Jesus the Savior is here!

3.  Silent night! holiest night!

Guiding Star, O lend thy light!

See the eastern wise men bring

Gifts and homage to our King!

Jesus the Savior is here!

Jesus the Savior is here!

4.  Silent night! holiest night!

Wondrous Star, O lend thy light!

With the angels let us sing,

Hallelujah to our King!

Jesus our Savior is here!

Jesus our Savior is here!

I have seen this fourth stanza accompany the Young lyrics in modern hymnals.  Sometimes these volumes attribute the final verse to Bishop Young, sometimes to Anonymous, and to Jane Montgomery Campbell (1817-1878) on other occasions.  I do not know how many other stanzas she translated, but I know that she deserves the credit for the first verse of the version of the hymn from The Hymnal (1933), Presbyterian Church in the U.S.A.:

1.  Silent night! holy night!

All is dark, save the light

Yonder, where they sweet vigil keep

O’er the Babe who in silent sleep

Rests in heavenly peace,

Rests in heavenly peace.

2.  Peaceful night! holiest night!

Darkness flies, all is light;

Shepherds hear the angels sing:

“Alleluia! hail the King!

Christ the Saviour is here!

Christ the Saviour is here!”

3.  Silent night! holiest night!

Child of heaven, O how bright

Thou didst smile on us when Thou wast born!

Blest indeed that happy morn,

Full of heavenly joy!

Full of heavenly joy!

I have found various composite versions in The Evangelical Hymnal (1921) and The Methodist Hymnal (1935), both forebears of The United Methodist Hymnal (1989), as well as in the American Lutheran Hymnal (1930).  The latter volume contains the John Freeman Young version then an alternative rendering, a composite which includes the second Young verse.  The first and third stanzas of that composite version follow:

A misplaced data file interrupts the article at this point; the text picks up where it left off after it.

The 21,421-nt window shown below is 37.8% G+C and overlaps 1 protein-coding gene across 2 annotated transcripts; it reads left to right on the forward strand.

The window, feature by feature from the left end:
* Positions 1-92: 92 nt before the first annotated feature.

1.  Silent night, holy night!

Golden stars shed their light.

While yon virgin tenderly wakes

At the manger till morning breaks

O’er the heavenly Child,

O’er the heavenly Child.

3.  Silent night, holy night!

Son of God, love’s pure light

Shines so sweetly out of Thine eyes;

‘Tis the light of salvation we prize,

Jesus, Lord, at Thy birth,

Jesus, Lord, at Thy birth.

In 1881 Stopford Brooke (1832-1916), an Irish Anglican clergyman who had converted recently to Unitarianism, published Christian Hymns, reissued twelve years later.  This book included his translation of the Mohr text:

1.  Still the night, holy the night!

Sleeps the world! yet the light

Shines where Mary watches there,

Her child Jesus loved and fair.

Sleeping in heavenly rest;

Sleeping in heavenly rest.

2.  Still the night, holy the night!

Shepherds first told aright

How the Angel of the star

Sang so clear from near and far–

Jesus, a Saviour, is born;

Jesus, a Saviour, is born.

3.  Still the night, holy the night!

Little child, O how bright

Love is smiling from thy face!

Now strikes sweet the hour of grace;

Jesus, our Master, is here,

Jesus, our Master, is here.

The Church Hymnary (1927), Presbyterian, contains a related translation based on the Brooke version:

1.  Still the night, holy the night!

Sleeps the world; hid from sight,